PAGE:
Fantasy Flight Games' Star Wars: X-Wing Miniatures Game received a refresh last month, launching a new starter set to coincide with Star Wars: The Force Awakens. So how does the tabletop system hold up with Episode VII bits? Better than ever.
When I first demo'd X-Wing Miniatures at Gen Con about four years ago it was still a prototype — bits of paper glued down to cardboard and familiar, though shabby-looking, spaceships on plastic pegs. Little did I know the system would blow up, becoming a bona fide tabletop gaming phenomenon.
Fantasy Flight tells Polygon X-Wing Miniatures is the centerpiece of their organized play circuit. It's so popular that the championships are regularly broadcast live on Twitch.
What makes the game so special are the pre-painted miniatures, and for the new The Force Awakens starter set FFG outdid themselves. For the money, I'm not sure there's a better-looking miniatures game out of the box.
Inside the $39.99 set are two First Order TIE Fighters, along with a T-70 X-Wing — the variant first revealed with The Force Awakens movie trailer last year. Sometimes you'll pull pre-painted minis out of the box and parts of it will be droopy, or the details will be a bit sloppy. Not so with X-Wing. These TIE Fighters are mirror images of one another, and the details in the T-70 itself are crisp on all sides. They command attention at the table.
The packaging itself is notable in that it actually holds everything securely inside. Miniatures games are notoriously hard to travel with, but I flew this one to and from the East Coast last week and it came through without a scratch.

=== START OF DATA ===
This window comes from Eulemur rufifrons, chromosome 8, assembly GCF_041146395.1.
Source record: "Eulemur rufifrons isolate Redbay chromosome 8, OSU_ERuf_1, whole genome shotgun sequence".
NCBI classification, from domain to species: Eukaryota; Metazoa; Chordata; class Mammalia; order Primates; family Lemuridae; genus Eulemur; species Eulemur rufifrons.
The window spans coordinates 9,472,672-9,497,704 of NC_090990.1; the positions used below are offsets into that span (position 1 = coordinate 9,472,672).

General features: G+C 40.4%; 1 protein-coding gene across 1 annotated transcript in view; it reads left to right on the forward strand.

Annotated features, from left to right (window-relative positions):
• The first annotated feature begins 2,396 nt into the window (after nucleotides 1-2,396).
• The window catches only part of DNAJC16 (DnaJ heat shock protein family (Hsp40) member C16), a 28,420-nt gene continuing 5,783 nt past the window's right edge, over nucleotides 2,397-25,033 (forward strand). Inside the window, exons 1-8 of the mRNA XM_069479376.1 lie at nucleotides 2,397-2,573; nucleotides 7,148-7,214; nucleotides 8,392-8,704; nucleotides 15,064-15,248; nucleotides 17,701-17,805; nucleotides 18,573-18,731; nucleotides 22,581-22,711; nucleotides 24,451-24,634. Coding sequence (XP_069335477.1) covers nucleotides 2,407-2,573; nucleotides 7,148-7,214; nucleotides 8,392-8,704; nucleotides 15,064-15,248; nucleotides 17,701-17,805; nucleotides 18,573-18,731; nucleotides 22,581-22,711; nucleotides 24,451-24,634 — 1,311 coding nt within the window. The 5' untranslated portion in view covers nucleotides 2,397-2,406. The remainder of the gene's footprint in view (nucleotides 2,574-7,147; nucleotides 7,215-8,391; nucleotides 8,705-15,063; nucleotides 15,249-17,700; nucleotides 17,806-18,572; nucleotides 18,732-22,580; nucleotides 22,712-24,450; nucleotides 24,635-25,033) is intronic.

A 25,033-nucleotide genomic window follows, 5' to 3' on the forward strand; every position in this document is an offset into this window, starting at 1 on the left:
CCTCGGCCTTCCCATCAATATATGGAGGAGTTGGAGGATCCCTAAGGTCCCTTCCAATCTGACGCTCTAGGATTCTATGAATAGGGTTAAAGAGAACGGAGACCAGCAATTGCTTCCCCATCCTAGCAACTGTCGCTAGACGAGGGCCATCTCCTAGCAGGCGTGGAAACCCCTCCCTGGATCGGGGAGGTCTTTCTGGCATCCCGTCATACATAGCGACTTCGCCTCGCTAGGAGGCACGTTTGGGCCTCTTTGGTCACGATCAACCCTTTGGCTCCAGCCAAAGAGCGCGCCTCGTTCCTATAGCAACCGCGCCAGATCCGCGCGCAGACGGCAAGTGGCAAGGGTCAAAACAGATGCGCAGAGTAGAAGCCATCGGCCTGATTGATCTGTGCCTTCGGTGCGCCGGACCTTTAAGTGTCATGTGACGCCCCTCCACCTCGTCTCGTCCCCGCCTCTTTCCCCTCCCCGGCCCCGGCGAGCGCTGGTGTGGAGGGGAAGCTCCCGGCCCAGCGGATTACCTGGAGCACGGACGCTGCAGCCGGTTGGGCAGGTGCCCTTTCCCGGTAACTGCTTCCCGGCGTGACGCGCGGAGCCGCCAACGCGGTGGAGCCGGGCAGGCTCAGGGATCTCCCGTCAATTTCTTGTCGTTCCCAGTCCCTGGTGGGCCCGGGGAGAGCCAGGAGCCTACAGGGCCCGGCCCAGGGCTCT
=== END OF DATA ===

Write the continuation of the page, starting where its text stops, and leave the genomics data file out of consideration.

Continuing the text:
New instructions inside include a quick-start guide, as well as a separate glossary. That means you can share the information load with first-time players, guiding them through the turn sequence while giving them access to specific rules in a separate document.
So how does it play out of the box? Fast and fun.
The tutorial mission drops the minutia of the rules, pitting two TIE's against a T-70 and letting them mix it up. It introduces the game's unique movement mechanic, which uses a selection of fixed tracks to move ships around instead of the rulers found in most miniatures games. Stuff blows up, and the round is over in about 20 minutes.
The second tutorial mission picks up from there, adding rules for shields and focused attacks, targeting systems and ship-specific maneuvers like barrel rolls. The difficulty ramps up gently, and inside of an hour players get a good handle on the system.
Expansion sets are available, including the K-Wing bomber and Millennium Falcon pictured here, all with the same attention to detail but at a larger scale. What's nice about the extra ships is that they not only expand your options for creating your personal armada, they also expand the game's ruleset. Each one also includes a scenario designed to showcase a given ships' capabilities.
Polygon will have more on X-Wing Miniatures when future The Force Awakens sets are released, as well as coverage of the X-Wing World Championships later this year.
For more tabletop coverage, see Polygon's dedicated hobby games section here.